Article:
Susan Deefholts, The Kitchener-Waterloo Record, 31/03/2008
Everybody loves Peter and the Wolf,but as a young person's guide to the orchestra, it lacks a certain quotient of murder and mayhem. Combat and danger, certainly, but not even the wolf is actually pushing up daisies as the curtain falls.
Leave it to Lemony Snicket to correct that little oversight.
In The Composer Is Dead, a deliciously morbid entertainment in the vein of his "Series of Unfortunate Events," the San Francisco writer whose real name is Daniel Handler teams up with composer Nathaniel Stookey to lead young audiences on an investigative stroll through the ranks of the orchestral instruments.
…when the piece begins, the composer is already moldering lifelessly or, as Snicket suggests, "decomposing" and has presumably been done in by a party or parties unknown. The perpetrator is probably lurking somewhere in the orchestra, and as the unnamed inspector interrogates each group of players in turn, Stookey takes the opportunity to range a musical spotlight across the entire ensemble.
So the violins twirl their way through a vivacious waltz while the cellos and basses provide oom-pah-pah accompaniments and the mournful violas sing their undervalued countermelodies. The flutes do bird imitations, the trombones tango and the tuba, in the piece's sweetest and funniest moment, enjoys a moment of quiet domesticity with his landlady, the harp.
But as the piece progresses, it emerges that not every corpse implies a murder mystery. In fact, just about any place you find an orchestra playing, there's a dead composer somewhere on hand.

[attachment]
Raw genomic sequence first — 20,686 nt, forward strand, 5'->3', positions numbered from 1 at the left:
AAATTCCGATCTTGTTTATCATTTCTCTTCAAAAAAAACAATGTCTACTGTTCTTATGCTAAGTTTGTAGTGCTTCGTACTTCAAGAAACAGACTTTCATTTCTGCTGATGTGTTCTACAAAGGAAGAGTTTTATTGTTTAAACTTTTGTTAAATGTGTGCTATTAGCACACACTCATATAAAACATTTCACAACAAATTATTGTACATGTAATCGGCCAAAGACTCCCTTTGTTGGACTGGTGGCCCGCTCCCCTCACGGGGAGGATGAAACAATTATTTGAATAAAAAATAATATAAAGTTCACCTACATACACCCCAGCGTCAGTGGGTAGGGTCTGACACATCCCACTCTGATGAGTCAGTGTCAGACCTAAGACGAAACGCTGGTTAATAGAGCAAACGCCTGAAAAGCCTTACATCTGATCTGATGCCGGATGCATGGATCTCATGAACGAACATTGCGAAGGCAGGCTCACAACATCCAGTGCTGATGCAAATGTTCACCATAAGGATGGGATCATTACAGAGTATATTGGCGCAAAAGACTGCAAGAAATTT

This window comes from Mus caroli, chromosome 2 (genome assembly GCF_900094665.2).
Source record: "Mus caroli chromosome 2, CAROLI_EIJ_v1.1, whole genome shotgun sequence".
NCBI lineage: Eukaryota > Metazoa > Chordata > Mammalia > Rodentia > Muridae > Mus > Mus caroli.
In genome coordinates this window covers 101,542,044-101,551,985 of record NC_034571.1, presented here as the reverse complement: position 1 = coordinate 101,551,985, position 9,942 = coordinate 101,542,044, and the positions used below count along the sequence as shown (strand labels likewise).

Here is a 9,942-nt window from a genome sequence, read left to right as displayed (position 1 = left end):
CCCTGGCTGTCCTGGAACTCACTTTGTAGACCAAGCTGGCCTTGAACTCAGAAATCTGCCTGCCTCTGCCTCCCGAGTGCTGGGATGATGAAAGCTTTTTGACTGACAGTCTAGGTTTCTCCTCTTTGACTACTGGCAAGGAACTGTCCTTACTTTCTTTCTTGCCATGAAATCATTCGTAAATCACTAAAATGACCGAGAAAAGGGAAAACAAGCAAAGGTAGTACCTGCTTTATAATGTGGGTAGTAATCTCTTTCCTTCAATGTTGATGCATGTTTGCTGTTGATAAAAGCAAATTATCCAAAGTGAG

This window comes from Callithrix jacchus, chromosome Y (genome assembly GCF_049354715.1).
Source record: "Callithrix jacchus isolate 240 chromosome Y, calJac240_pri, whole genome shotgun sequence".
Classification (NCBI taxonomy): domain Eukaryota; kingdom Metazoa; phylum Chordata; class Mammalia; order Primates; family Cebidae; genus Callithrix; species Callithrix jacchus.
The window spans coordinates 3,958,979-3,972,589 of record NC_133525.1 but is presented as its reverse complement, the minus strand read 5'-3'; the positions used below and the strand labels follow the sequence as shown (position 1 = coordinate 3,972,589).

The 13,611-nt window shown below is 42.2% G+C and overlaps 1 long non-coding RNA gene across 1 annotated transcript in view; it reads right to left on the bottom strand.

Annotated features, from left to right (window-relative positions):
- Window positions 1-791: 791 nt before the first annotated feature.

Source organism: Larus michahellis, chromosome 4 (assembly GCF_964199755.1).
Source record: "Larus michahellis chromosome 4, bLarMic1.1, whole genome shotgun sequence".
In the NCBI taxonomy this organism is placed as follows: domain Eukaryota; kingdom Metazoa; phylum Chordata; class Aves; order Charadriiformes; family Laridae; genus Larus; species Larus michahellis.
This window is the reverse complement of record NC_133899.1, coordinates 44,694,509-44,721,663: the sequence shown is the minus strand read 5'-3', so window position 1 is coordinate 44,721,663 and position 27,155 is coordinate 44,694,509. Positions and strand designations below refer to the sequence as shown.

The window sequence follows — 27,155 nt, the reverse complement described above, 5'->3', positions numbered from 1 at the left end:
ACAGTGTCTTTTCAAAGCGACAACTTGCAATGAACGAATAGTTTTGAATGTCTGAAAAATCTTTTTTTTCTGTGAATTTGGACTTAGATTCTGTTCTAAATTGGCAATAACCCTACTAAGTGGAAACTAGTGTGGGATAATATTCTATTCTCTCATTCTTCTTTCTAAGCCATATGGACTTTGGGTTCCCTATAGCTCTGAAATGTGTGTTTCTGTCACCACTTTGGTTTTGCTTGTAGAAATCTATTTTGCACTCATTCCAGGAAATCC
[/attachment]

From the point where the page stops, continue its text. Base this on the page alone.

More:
Joshua Kosman, San Francisco Chronicle, 10/07/2006
It's a tale of woe, of course. The composer in the title is, well, quite dead and someone on stage did it a felonious flute, perhaps, or crazed xylophonist. Or maybe those suspicious-looking foreigners, the French horns. It's up to the narrator, voiced by Snicket with hilarious musical accompaniment from Stookey and the orchestra, to figure out whodunit.
…there's music education woven into the hilarious and frequently insulting instrumental descriptions. Flutes are wimpy, Snicket explains, the concertmaster is a show-off, and the first violins may have "trickier parts to play," but the second violins "are more fun at parties."
It's edgy and tartly funny, particularly when the narrator starts accusing the conductor of malice aforethought.
"Wherever there's a conductor, there's a dead composer," Snicket points out. "Beethoven dead! Bach dead! ... Schubert unfinished, but dead!"
True, the instruments reply, but it's conductors and orchestras who keep their music alive centuries later.
It's a wildly cheering audience that leaps to its feet at the close of Saturday's premiere, and the rest of the world will hear the irreverent work soon. Recording sessions start Monday and the whole "Composer is Dead" package new Snicket book and San Francisco Symphony CD will be published by HarperCollins later this year or next.
Jackie Burrell, Contra Costa Times, 08/07/2006